By Tracey Dowdy
My father faced many challenges in life but none greater than tutoring his daughters in math. God bless that man. Hours at the dining room table drilling us on times tables, explaining fractions, long division, finding the square root…no wonder he had gray hair long before he turned 40.
I was smart enough to marry a man who could do the same for our kids. He covered subjects like math and chemistry, I took care of English and History. I seriously think that should be part of parenting classes – who is going to help with what homework – but that’s an article for another day.
Until that happens, or at least while we wait, the gods of the Internet have provided several excellent web sites that can fill in when the questions asked are outside your scope of knowledge or you’ve run out of ways to explain a concept. Even better, no matter what your child’s learning style, these sites can make learning not only accessible, but fun as well.
IXL offers “dynamic, adaptive learning” so “practice feels like play. Students will find resources to help with math, science, social studies and language arts from Pre-K through Twelfth grade. Available as a website and an app, IXL provides Common Core aligned content that will boost your child’s confidence as well as their skill set.
Access to a limited number of exercises is free, but membership is required for full access to resources like unlimited practice activities, analytics, awards, and certificates. (Membership fees: $9.95/month or $79.95/year)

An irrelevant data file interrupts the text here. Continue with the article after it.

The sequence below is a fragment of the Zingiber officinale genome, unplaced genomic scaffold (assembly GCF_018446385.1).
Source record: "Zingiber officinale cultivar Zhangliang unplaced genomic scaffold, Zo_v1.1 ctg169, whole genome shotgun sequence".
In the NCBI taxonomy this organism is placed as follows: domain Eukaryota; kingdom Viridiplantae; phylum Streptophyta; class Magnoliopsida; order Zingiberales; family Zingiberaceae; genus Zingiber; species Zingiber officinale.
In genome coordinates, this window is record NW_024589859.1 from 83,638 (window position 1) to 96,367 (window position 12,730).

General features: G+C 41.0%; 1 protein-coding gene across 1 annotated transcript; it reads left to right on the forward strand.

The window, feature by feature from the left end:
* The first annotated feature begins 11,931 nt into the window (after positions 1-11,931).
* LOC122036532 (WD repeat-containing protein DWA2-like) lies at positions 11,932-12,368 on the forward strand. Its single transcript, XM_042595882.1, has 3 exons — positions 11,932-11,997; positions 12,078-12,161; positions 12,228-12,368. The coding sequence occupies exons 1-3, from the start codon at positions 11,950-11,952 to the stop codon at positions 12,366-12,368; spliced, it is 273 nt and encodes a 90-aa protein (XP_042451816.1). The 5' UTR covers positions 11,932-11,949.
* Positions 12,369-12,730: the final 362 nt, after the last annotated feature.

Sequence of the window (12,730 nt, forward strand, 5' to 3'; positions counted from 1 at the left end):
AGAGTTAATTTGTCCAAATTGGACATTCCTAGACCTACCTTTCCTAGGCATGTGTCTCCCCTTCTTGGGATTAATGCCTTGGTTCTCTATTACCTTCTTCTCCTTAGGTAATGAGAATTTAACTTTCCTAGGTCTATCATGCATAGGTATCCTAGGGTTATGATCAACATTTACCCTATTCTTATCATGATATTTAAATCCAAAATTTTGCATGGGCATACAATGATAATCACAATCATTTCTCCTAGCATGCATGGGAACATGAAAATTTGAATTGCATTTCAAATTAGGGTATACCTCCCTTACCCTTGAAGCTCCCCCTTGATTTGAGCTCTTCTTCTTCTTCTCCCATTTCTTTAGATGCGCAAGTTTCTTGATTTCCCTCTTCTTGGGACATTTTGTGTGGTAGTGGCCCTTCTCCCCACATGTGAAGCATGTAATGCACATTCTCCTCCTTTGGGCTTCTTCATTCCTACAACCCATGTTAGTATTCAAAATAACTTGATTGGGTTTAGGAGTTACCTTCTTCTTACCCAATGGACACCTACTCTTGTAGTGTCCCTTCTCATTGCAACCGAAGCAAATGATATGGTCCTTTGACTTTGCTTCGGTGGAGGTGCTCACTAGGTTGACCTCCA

Bookopolis recognizes that readers are leaders and wants to instill a lifelong love of reading in kids aged 7-12. The web site tracks reading and writing accomplishments and encourages kids by awarding badges and points for adding or recommending books to others, writing reviews and reports, or inviting their friends to join. Kids practice persuasive writing, reports, keyboarding skills, comprehension, and keep an online reading log. There are contests, suggestions for reluctant readers – a lifesaver for parents when book reports are assigned – and links to fun pages like “Doodle with Tom Gates”, hero of Liz Pinchon’s series of books. (Free)
Khan Academy provides thousands of educational video tutorials covering a broad range of subjects including math, science, history, English, art, and computer programming for students K-5 through university. Tutorials are available in English, French, Spanish, and Brazilian Portuguese and are Common Core aligned. Recognizing that each student learns differently and develops skills at different times, students have unlimited access to resources to ensure they achieve mastery through “conceptual understanding, procedural fluency, and real-world application.” (Free)
Google Scholar “provides a simple way to broadly search for scholarly literature.” Ad free and limited to scholarly works such as abstracts, articles, books, and court opinions instead of the entire scope of the Internet, Google Scholar is ideal for students just starting in academic research. Keep in mind that articles are automatically sorted by topic, not date, so just as with Google, students will need to be mindful of relevance and the date information was published. (Free)
Tracey Dowdy is a freelance writer based just outside Washington DC. After years working for non-profits and charities, she now freelances, edits and researches on subjects ranging from family and education to history and trends in technology. Follow Tracey on Twitter.